Moving Forward on EU Common Defense

Politics - November 26, 2023

The issue of defense in Europe is one of the priorities of the common European policy, also provided for in the Treaties made at the birth of the European Union itself. Defense policy appears to be central in a context, such as today’s, in which the security of citizens is often subjected to dangerous events, of various kinds and which can harm people’s integrity and health.

The European Union to date has no army of its own. Nevertheless, defense remains a national and supranational responsibility. At the European level, the EU institutions support all member states to jointly buy, develop, and operate new assets. All this saves money economically and implements cooperation at the NATO level.

As a key sector within the European family, defense policy can also boast a specific institution that deals with the sector specifically. That institution is

the European Defense Agency (shortly, EDA), which is an intergovernmental agency of the Council of the European Union. This agency follows the guidelines and directions given to it by the Council of the European Union itself, with which it is among other things obliged to report on its actions.

It was founded on July 12, 2004 precisely with the goal of promoting defense collaboration within the European Union. The EDA acts as a catalyst, promoting collaborations, launching new initiatives and introducing solutions to improve defense capabilities. Specifically, the task of this specific European agency is to support defense capability development and military cooperation among European states, stimulate defense research and technology, consolidate the European defense industry, and, finally, serve as a military interface with EU policies. The EDA has a key role, in short, in EU defense and security policy.

Currently the head of the agency is Josep Borrell, appointed in December 2019. The chief executive officer from March 2020 is Jiří Šedivý.

That said, the EU defense field has made some progress in the recent period.

In particular, it is recent news that several member states have signed European Defense Agency project agreements regarding the collaborative procurement of chemical, biological, radiological and nuclear (so-called CBRN) equipment and for soldier equipment.

Eight European Union member states signed two project agreements at the end of July. These agreements lay the groundwork for the joint procurement of CBRN equipment such as masks, filters and suits, as well as for the joint procurement of soldier equipment such as helmets and ballistic vests.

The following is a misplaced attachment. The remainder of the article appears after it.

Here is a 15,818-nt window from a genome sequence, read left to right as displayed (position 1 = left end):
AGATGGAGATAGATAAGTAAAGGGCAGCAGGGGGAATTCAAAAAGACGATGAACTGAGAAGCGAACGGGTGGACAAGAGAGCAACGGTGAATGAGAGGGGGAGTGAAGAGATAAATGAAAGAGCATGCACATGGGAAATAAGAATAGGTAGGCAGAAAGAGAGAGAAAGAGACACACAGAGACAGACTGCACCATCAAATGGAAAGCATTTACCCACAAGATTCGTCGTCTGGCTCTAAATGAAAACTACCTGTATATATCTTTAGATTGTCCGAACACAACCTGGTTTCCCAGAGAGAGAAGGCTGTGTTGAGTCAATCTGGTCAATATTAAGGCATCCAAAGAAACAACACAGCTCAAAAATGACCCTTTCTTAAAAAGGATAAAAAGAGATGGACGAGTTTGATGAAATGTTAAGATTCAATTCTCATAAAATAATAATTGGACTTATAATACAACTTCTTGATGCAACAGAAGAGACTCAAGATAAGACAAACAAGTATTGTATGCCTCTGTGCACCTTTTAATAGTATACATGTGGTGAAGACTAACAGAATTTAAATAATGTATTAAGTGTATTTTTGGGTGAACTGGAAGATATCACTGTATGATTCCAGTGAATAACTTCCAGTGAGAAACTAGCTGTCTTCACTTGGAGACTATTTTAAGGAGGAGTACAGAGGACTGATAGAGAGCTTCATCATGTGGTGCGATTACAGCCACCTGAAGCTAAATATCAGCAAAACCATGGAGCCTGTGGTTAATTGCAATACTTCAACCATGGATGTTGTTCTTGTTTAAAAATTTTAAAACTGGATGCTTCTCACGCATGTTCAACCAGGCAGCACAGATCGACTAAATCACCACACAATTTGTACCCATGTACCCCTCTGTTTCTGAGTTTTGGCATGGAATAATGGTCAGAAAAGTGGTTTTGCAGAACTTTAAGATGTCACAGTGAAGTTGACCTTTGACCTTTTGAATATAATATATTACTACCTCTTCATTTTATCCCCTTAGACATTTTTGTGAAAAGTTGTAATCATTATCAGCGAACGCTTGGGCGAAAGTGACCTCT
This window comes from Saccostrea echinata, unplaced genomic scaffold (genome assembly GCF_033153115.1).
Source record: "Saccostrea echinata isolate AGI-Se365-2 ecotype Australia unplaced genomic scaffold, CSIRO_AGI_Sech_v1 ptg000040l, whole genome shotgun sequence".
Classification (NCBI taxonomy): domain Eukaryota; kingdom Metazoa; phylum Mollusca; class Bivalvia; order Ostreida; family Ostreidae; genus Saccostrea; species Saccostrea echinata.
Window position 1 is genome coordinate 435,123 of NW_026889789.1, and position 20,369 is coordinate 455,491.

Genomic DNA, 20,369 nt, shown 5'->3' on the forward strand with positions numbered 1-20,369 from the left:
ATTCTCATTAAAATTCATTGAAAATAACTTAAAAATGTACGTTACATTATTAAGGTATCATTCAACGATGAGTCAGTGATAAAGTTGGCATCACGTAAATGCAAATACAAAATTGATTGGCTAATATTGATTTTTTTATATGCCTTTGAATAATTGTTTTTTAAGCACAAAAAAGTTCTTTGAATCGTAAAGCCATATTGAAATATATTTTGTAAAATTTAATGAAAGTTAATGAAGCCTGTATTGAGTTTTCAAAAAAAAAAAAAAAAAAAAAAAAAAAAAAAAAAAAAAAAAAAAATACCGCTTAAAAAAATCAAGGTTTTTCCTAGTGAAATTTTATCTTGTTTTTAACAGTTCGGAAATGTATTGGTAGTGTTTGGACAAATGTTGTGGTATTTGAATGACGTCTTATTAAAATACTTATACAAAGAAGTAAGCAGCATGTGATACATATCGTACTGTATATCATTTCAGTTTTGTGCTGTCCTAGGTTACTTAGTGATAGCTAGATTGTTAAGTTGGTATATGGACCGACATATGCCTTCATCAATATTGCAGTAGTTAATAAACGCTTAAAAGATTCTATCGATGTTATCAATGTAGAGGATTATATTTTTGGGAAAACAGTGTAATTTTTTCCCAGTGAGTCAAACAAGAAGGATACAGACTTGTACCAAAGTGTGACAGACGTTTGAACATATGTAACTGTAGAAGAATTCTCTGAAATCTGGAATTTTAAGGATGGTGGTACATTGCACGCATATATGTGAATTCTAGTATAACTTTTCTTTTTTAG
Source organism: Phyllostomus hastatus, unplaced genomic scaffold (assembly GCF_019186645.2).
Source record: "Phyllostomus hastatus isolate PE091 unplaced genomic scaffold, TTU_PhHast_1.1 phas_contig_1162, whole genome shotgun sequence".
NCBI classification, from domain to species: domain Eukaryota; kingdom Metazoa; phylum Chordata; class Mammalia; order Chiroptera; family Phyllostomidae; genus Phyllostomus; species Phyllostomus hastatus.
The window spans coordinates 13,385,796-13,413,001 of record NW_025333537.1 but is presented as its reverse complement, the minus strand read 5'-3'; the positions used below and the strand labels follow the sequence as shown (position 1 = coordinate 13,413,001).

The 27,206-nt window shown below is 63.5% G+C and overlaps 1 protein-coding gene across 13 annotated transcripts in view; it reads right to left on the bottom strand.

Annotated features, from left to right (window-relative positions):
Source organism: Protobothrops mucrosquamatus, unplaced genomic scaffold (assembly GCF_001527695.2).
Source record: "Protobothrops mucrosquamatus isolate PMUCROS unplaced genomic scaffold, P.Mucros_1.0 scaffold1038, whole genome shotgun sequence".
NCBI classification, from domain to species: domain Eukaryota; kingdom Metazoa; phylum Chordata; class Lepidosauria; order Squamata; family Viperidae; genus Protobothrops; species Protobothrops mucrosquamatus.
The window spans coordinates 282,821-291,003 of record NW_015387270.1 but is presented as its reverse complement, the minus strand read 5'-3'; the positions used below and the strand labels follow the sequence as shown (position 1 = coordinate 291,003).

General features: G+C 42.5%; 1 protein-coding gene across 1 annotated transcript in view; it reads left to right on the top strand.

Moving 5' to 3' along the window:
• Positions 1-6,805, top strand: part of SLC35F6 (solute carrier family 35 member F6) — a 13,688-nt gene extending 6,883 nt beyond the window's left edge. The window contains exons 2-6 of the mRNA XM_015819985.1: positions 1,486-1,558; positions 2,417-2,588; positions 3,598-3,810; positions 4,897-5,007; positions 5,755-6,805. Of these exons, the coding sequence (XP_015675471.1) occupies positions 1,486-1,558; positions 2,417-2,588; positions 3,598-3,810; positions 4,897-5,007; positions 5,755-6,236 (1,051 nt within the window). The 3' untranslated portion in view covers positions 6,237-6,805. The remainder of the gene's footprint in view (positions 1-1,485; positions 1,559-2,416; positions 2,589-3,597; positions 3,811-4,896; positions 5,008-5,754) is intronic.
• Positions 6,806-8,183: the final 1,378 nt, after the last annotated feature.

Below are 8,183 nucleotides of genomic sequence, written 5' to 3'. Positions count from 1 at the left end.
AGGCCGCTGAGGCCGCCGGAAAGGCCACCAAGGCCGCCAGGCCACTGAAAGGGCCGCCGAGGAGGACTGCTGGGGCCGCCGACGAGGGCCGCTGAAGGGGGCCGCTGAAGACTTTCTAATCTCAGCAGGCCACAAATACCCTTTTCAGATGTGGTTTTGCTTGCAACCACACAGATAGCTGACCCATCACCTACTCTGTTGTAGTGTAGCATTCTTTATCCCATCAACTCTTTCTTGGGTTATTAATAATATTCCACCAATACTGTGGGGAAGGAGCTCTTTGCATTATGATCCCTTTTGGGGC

In this procurement process, EDA will act as the contracting authority. The whole process would have as a result the choice for Member States to place orders from then on. The arrangements, in particular, which are flexible and inclusive in nature, allow all Member States to join the initiatives at a later stage.

Such agreements highlight the high interest in defense on the part of member states. This signing thus sends an important signal that there is a willingness to engage at the European level to meet critical military needs.

These two new project agreements follow on from what happened in March, which was the signing of EDA’s agreement for the joint procurement of 155 mm ammunition, which was based on the work of the Defense Joint Procurement Task Force-composed of EDA, the European External Action Service, the EU Military Staff, and the European Commission-along with member states to identify critical shortfalls.

In fact, in March as many as 25 states signed the EDA project agreement regarding collaborative ammunition procurement. Last March’s draft lays the groundwork for a two-year fast-track procedure for 155 mm artillery rounds and a seven-year project to acquire multiple types of ammunition. Signatory states include Austria, Belgium, Croatia, Italy, Cyprus, the Czech Republic, Estonia, Finland, Spain, France, Germany, Greece, Latvia, Lithuania, Luxembourg, Hungary, Malta, the Netherlands, Poland, Portugal, Romania, Slovakia, Slovenia, Sweden and Norway have signed, and in addition to these other member states have also expressed their willingness to join the initiative. The main goal of the project is to try to replenish the national stocks of member states and help Ukraine.

Recent actions carried out by EDA, both in March and July, highlight how the European Union is keen to collaborate, internally and externally, on defense and security issues. A need that has long been latent and has come to the fore with the outbreak of hostilities between Russia and Ukraine, a cause in which the eu is putting all its efforts, although there is still much work to be done.